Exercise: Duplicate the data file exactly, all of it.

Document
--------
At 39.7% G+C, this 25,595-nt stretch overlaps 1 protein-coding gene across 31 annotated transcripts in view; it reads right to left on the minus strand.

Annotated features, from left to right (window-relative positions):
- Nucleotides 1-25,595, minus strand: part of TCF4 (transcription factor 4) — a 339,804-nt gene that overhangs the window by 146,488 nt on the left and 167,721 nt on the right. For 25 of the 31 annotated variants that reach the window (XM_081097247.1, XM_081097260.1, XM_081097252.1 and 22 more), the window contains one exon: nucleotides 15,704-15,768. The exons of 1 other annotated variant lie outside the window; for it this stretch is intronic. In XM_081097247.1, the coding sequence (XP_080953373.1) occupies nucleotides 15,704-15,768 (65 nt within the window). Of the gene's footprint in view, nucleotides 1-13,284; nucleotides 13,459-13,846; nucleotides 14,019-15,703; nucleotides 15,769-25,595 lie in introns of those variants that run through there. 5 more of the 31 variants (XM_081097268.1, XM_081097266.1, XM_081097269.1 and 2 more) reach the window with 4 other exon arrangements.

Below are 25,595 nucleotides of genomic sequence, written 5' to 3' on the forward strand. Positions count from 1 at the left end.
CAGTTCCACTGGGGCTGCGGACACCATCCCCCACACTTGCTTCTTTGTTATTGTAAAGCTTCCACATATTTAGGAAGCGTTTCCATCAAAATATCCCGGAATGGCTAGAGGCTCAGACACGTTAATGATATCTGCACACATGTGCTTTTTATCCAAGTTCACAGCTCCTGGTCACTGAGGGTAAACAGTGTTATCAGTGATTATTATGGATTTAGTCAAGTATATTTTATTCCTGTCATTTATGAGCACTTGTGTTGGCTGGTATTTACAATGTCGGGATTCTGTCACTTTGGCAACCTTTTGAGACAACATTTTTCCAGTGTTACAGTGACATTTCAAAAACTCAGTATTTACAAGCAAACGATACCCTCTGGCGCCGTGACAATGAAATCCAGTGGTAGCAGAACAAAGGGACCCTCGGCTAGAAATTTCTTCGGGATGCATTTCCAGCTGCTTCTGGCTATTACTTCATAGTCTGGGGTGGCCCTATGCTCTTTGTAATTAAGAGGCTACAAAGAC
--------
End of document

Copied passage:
At 39.7% G+C, this 25,595-nt stretch overlaps 1 protein-coding gene across 31 annotated transcripts in view; it reads right to left on the minus strand.

Annotated features, from left to right (window-relative positions):
- Nucleotides 1-25,595, minus strand: part of TCF4 (transcription factor 4) — a 339,804-nt gene that overhangs the window by 146,488 nt on the left and 167,721 nt on the right. For 25 of the 31 annotated variants that reach the window (XM_081097247.1, XM_081097260.1, XM_081097252.1 and 22 more), the window contains one exon: nucleotides 15,704-15,768. The exons of 1 other annotated variant lie outside the window; for it this stretch is intronic. In XM_081097247.1, the coding sequence (XP_080953373.1) occupies nucleotides 15,704-15,768 (65 nt within the window). Of the gene's footprint in view, nucleotides 1-13,284; nucleotides 13,459-13,846; nucleotides 14,019-15,703; nucleotides 15,769-25,595 lie in introns of those variants that run through there. 5 more of the 31 variants (XM_081097268.1, XM_081097266.1, XM_081097269.1 and 2 more) reach the window with 4 other exon arrangements.

Below are 25,595 nucleotides of genomic sequence, written 5' to 3' on the forward strand. Positions count from 1 at the left end.
CAGTTCCACTGGGGCTGCGGACACCATCCCCCACACTTGCTTCTTTGTTATTGTAAAGCTTCCACATATTTAGGAAGCGTTTCCATCAAAATATCCCGGAATGGCTAGAGGCTCAGACACGTTAATGATATCTGCACACATGTGCTTTTTATCCAAGTTCACAGCTCCTGGTCACTGAGGGTAAACAGTGTTATCAGTGATTATTATGGATTTAGTCAAGTATATTTTATTCCTGTCATTTATGAGCACTTGTGTTGGCTGGTATTTACAATGTCGGGATTCTGTCACTTTGGCAACCTTTTGAGACAACATTTTTCCAGTGTTACAGTGACATTTCAAAAACTCAGTATTTACAAGCAAACGATACCCTCTGGCGCCGTGACAATGAAATCCAGTGGTAGCAGAACAAAGGGACCCTCGGCTAGAAATTTCTTCGGGATGCATTTCCAGCTGCTTCTGGCTATTACTTCATAGTCTGGGGTGGCCCTATGCTCTTTGTAATTAAGAGGCTACAAAGAC